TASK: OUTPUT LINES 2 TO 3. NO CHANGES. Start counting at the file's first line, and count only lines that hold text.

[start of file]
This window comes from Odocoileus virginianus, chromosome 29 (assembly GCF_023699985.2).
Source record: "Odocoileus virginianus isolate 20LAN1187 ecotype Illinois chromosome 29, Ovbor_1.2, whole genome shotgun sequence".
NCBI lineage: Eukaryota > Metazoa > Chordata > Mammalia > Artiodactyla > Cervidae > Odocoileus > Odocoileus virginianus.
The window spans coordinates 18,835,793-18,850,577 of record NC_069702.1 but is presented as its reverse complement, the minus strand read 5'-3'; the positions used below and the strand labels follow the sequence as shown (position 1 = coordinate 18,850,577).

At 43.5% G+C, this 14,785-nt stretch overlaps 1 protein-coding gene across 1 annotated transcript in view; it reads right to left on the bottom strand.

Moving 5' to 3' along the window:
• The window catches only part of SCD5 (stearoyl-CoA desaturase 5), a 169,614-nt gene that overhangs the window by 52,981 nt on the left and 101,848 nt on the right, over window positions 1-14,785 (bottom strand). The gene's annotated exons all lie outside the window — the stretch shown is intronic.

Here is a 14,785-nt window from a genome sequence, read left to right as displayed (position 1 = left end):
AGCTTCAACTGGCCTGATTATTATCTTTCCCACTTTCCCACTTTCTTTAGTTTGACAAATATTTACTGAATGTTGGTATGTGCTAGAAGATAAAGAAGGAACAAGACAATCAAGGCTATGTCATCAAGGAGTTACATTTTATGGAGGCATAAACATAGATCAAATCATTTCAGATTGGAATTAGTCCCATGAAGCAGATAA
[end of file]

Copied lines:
Source record: "Odocoileus virginianus isolate 20LAN1187 ecotype Illinois chromosome 29, Ovbor_1.2, whole genome shotgun sequence".
NCBI lineage: Eukaryota > Metazoa > Chordata > Mammalia > Artiodactyla > Cervidae > Odocoileus > Odocoileus virginianus.